Modern automobiles are built with more than 2,000 different compounds comprising 76 different elements. Now, a study by a team from MIT’s Materials Systems Laboratory, with support from Ford, provides insight into how electrification is changing vehicle composition and how that change is driving supply risk vulnerability.
The study, published in Environmental Science & Technology, provides the first comprehensive, high-resolution (elemental- and compound-level) snapshot of material use in both conventional and hybrid electric vehicles (HEVs) using a consistent methodology.
The team analyzed part-level data of material use for seven current year models, ranging from internal combustion engine vehicles (ICEV) to plug-in hybrid vehicles (PHEVs), all provided by Ford. The researchers devised a metric of vulnerability, referred to as exposure, which captures economic importance and susceptibility to price changes.
Among the findings were that exposure increases from $874 per vehicle for ICEV passenger vehicles to $2,344 per vehicle for SUV PHEVs. A shift to a fully PHEV fleet would double automaker exposure, adding approximately $1 billion per year of supply risk to a hypothetical fleet of a million vehicles.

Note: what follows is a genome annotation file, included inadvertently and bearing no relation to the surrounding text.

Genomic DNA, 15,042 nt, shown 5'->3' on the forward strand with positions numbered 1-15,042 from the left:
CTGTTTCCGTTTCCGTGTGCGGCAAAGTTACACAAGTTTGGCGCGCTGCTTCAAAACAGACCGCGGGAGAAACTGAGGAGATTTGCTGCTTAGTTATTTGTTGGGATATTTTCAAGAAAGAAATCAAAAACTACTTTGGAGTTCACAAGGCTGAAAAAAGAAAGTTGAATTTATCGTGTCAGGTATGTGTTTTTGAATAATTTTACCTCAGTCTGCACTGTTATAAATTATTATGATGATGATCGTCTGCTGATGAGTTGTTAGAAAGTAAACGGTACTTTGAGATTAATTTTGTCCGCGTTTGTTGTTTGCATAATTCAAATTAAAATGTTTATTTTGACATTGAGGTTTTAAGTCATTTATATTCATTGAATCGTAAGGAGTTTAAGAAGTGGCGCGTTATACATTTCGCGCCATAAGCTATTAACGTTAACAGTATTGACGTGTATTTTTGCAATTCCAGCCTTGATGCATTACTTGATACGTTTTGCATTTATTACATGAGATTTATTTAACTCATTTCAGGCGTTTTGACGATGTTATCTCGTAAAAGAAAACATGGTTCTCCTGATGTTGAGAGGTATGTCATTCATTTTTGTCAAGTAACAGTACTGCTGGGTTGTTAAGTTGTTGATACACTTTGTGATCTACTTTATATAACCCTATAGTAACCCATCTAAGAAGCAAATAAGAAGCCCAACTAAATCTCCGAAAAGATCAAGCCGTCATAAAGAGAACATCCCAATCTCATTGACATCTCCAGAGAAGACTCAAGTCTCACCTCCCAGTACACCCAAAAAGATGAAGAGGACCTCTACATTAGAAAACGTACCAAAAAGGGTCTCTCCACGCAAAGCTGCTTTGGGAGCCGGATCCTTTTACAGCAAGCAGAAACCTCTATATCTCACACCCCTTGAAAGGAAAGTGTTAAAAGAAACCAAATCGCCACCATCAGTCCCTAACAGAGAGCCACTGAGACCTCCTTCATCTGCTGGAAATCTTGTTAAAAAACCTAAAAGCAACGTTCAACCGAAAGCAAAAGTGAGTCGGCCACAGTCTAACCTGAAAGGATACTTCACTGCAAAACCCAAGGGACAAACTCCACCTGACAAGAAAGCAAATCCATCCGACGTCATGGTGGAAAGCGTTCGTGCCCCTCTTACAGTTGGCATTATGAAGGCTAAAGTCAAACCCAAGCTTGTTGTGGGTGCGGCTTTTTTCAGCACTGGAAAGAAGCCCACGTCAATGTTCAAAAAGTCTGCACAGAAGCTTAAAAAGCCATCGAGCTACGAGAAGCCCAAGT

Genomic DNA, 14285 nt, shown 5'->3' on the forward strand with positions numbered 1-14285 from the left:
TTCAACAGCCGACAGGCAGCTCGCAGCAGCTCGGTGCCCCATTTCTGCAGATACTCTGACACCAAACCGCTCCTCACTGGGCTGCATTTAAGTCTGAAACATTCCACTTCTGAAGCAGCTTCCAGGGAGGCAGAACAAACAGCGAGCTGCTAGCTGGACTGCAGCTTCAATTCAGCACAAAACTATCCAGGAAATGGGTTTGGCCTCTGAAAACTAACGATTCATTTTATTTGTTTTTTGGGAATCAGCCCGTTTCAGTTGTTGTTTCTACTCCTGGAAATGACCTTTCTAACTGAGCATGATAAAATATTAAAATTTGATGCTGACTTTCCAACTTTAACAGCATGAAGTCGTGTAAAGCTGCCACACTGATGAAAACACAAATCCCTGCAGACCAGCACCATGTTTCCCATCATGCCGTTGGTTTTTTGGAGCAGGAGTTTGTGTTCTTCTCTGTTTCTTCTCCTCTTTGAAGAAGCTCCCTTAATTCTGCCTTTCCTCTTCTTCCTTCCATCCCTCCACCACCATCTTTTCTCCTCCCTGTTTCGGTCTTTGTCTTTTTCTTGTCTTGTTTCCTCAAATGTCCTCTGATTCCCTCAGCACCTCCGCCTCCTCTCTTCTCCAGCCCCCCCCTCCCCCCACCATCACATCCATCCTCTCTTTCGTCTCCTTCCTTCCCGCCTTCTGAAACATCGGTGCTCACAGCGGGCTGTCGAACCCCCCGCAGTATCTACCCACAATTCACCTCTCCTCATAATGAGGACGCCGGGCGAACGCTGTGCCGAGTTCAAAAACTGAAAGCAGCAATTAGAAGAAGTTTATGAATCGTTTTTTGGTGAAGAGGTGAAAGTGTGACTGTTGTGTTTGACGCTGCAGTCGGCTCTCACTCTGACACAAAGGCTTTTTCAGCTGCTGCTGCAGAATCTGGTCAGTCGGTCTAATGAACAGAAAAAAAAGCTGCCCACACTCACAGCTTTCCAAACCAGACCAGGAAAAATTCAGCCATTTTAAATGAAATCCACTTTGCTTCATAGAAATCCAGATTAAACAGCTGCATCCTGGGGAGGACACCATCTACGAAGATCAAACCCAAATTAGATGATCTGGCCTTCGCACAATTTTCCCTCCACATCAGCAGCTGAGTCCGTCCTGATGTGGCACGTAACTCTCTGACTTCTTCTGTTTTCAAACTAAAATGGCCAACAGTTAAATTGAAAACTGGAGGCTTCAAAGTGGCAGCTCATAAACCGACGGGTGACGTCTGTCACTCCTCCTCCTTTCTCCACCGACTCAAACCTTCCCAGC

The increase in exposure is largely not only due to the increased use of battery elements such as cobalt, graphite, and nickel but also some more commonly used materials, most notably copper.
Karan Bhuwalka, Frank R. Field, Robert D. De Kleine, Hyung Chul Kim, Timothy J. Wallington, and Randolph E. Kirchain (2021) “Characterizing the Changes in Material Use due to Vehicle Electrification” Environmental Science & Technology doi: 10.1021/acs.est.1c00970